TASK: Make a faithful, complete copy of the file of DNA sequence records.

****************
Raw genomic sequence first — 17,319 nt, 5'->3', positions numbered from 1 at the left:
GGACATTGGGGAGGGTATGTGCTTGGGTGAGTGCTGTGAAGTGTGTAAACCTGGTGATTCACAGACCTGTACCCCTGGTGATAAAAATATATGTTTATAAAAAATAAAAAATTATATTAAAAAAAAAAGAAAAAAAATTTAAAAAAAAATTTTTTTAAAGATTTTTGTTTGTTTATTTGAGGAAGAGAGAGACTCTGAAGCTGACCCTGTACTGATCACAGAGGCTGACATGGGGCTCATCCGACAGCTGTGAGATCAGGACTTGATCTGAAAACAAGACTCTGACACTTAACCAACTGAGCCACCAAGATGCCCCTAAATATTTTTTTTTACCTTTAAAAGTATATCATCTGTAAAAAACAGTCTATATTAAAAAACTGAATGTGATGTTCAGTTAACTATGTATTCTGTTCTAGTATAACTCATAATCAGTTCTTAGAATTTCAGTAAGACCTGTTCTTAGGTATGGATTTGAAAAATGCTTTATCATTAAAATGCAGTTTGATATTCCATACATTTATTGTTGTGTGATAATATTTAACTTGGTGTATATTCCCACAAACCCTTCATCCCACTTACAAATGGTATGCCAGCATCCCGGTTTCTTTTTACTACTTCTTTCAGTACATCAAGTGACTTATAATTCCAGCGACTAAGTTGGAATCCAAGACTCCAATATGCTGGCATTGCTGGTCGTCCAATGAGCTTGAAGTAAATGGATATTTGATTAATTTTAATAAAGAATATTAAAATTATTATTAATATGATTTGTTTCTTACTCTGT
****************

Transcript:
Raw genomic sequence first — 17,319 nt, 5'->3', positions numbered from 1 at the left:
GGACATTGGGGAGGGTATGTGCTTGGGTGAGTGCTGTGAAGTGTGTAAACCTGGTGATTCACAGACCTGTACCCCTGGTGATAAAAATATATGTTTATAAAAAATAAAAAATTATATTAAAAAAAAAAGAAAAAAAATTTAAAAAAAAATTTTTTTAAAGATTTTTGTTTGTTTATTTGAGGAAGAGAGAGACTCTGAAGCTGACCCTGTACTGATCACAGAGGCTGACATGGGGCTCATCCGACAGCTGTGAGATCAGGACTTGATCTGAAAACAAGACTCTGACACTTAACCAACTGAGCCACCAAGATGCCCCTAAATATTTTTTTTTACCTTTAAAAGTATATCATCTGTAAAAAACAGTCTATATTAAAAAACTGAATGTGATGTTCAGTTAACTATGTATTCTGTTCTAGTATAACTCATAATCAGTTCTTAGAATTTCAGTAAGACCTGTTCTTAGGTATGGATTTGAAAAATGCTTTATCATTAAAATGCAGTTTGATATTCCATACATTTATTGTTGTGTGATAATATTTAACTTGGTGTATATTCCCACAAACCCTTCATCCCACTTACAAATGGTATGCCAGCATCCCGGTTTCTTTTTACTACTTCTTTCAGTACATCAAGTGACTTATAATTCCAGCGACTAAGTTGGAATCCAAGACTCCAATATGCTGGCATTGCTGGTCGTCCAATGAGCTTGAAGTAAATGGATATTTGATTAATTTTAATAAAGAATATTAAAATTATTATTAATATGATTTGTTTCTTACTCTGT